I’m Erin Dealey, and I write books for kids. I’m a teacher, presenter, rhymer, blogger, and proud Drama Mama.

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Confessions (and Reviews) of a Teenage Readaholic, part 4

August 27, 2012

Teen reviewer Maris is off to college, but she’s still reading..and reviewing: (Go Bears! Have a great year, Maris!) 

This review comes to you from my dorm at UC Berkeley. Welcome Week was fun and crazy and before the big move, I managed to squeeze in some reading time: Charles de Lint’s YA novel, The Painted Boy (Viking 2010).

The Painted Boy

Charles de Lint has always been one of my favorite writers and The Painted Boy doesn’t disappoint. Whether he’s writing for teens or adults, de Lint knows how to craft an excellent story.  James Li is the main protagonist of this novel and has a strange secret—he is part of the Yellow Dragon Clan. When James turns eleven, the markings of a dragon tattoo begin to appear on his back. He start to realize that he has a literal dragon living inside of him, a dragon that he doesn’t know how to control. His grandmother, Paupau, shares his situation and begins to train him. The story begins when she sends him off into the world with no more advice than “to go someplace that feels right”.

James ends up in Santo del Vado Viejo, an Arizona town plagued by the gangs that roam the streets. As he gets to know the community, he finds himself drawn to the desert surroundings and the people that live there. Though he is not confident in his own abilities, he finds himself wanting to change the violence and poverty that are commonplace in the area. James has to decide if he is ready to embrace the dragon within him.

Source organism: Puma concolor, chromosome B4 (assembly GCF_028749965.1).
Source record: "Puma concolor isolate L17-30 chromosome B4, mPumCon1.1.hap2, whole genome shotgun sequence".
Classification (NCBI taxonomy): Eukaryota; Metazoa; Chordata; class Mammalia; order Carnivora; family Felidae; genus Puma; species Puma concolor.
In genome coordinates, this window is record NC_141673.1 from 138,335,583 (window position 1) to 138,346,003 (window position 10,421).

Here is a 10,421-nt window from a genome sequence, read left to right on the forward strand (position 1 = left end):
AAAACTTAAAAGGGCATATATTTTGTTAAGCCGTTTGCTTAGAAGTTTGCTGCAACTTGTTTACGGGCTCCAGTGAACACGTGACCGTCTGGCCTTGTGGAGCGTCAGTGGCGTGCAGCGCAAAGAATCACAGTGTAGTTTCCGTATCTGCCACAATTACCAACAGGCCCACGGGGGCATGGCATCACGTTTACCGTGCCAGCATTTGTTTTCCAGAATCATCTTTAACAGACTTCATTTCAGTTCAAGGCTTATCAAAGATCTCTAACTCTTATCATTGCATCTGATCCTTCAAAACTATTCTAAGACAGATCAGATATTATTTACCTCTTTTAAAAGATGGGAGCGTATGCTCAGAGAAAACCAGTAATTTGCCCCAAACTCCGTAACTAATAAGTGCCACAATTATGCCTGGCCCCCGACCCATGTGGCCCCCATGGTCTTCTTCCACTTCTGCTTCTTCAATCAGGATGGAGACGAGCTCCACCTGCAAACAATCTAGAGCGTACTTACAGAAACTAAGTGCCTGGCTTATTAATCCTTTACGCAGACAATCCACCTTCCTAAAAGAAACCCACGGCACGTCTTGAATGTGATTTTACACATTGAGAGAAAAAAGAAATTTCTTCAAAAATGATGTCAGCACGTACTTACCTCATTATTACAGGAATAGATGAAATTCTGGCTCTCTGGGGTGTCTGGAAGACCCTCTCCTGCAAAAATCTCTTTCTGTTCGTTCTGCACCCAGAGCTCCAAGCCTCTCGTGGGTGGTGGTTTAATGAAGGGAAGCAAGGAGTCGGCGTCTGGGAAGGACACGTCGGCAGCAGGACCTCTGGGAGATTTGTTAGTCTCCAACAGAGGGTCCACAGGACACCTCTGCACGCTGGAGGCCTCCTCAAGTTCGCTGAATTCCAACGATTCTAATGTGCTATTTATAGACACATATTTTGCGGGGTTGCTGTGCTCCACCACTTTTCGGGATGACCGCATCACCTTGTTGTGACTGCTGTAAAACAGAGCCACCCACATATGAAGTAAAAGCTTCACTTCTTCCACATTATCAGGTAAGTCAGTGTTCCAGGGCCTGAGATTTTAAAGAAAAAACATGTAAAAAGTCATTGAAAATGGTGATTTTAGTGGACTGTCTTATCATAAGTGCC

This book was incredible and I would definitely recommend it. De Lint is amazing at mixing reality with fantasy. I love the way that he combines genres to make the magical seem normal. De Lint is also great at describing the Arizona desert and the small town. He writes with confidence and every character is complex and interesting. Also, the switches between third and first person didn’t distract from the story at all. I was completely drawn in. The gang violence is harsh at times, but it wouldn’t be genuine otherwise.

If you have any time, give this book a try! Fans of Holly Black and Neil Gaiman will especially love this. De Lint creates a story that is extraordinarily compelling. I couldn’t put it down. I believe that this story would be appropriate for advanced readers in middle school and up. Be aware, however, that there is graphic violence and profanity.

Happy end of summer to those who haven’t gone back to school yet. Check out The Painted Boy for your last summer read. You won’t be disappointed. As for me, It’s off to class now. In Paupau’s words, my new life as a Cal Bear, is definitely “someplace that feels right.”


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